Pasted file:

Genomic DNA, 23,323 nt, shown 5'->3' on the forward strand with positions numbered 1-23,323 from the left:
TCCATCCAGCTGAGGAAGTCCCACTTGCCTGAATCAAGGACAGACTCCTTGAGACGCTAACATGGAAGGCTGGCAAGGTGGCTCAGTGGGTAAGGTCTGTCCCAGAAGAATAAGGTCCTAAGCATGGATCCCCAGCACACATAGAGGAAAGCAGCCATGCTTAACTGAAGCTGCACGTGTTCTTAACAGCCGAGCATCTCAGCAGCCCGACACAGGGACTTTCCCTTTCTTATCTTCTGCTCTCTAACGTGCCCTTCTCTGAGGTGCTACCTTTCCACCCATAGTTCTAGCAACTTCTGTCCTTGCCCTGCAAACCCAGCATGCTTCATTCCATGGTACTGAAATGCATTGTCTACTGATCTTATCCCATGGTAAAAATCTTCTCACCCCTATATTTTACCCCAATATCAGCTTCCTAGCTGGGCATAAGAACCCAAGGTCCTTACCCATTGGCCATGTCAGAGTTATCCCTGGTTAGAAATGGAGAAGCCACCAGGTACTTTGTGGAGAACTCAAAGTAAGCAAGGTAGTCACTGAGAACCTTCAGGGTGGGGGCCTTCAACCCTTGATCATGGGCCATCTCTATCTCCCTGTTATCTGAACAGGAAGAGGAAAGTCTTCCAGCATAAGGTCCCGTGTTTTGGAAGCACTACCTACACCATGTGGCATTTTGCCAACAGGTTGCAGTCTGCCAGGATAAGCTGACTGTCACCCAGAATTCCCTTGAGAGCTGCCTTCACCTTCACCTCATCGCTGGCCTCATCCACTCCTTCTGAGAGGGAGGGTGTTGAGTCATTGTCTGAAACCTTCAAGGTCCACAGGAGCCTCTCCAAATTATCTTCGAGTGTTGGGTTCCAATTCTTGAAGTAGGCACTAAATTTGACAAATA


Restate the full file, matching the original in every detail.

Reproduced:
Genomic DNA, 23,323 nt, shown 5'->3' on the forward strand with positions numbered 1-23,323 from the left:
TCCATCCAGCTGAGGAAGTCCCACTTGCCTGAATCAAGGACAGACTCCTTGAGACGCTAACATGGAAGGCTGGCAAGGTGGCTCAGTGGGTAAGGTCTGTCCCAGAAGAATAAGGTCCTAAGCATGGATCCCCAGCACACATAGAGGAAAGCAGCCATGCTTAACTGAAGCTGCACGTGTTCTTAACAGCCGAGCATCTCAGCAGCCCGACACAGGGACTTTCCCTTTCTTATCTTCTGCTCTCTAACGTGCCCTTCTCTGAGGTGCTACCTTTCCACCCATAGTTCTAGCAACTTCTGTCCTTGCCCTGCAAACCCAGCATGCTTCATTCCATGGTACTGAAATGCATTGTCTACTGATCTTATCCCATGGTAAAAATCTTCTCACCCCTATATTTTACCCCAATATCAGCTTCCTAGCTGGGCATAAGAACCCAAGGTCCTTACCCATTGGCCATGTCAGAGTTATCCCTGGTTAGAAATGGAGAAGCCACCAGGTACTTTGTGGAGAACTCAAAGTAAGCAAGGTAGTCACTGAGAACCTTCAGGGTGGGGGCCTTCAACCCTTGATCATGGGCCATCTCTATCTCCCTGTTATCTGAACAGGAAGAGGAAAGTCTTCCAGCATAAGGTCCCGTGTTTTGGAAGCACTACCTACACCATGTGGCATTTTGCCAACAGGTTGCAGTCTGCCAGGATAAGCTGACTGTCACCCAGAATTCCCTTGAGAGCTGCCTTCACCTTCACCTCATCGCTGGCCTCATCCACTCCTTCTGAGAGGGAGGGTGTTGAGTCATTGTCTGAAACCTTCAAGGTCCACAGGAGCCTCTCCAAATTATCTTCGAGTGTTGGGTTCCAATTCTTGAAGTAGGCACTAAATTTGACAAATA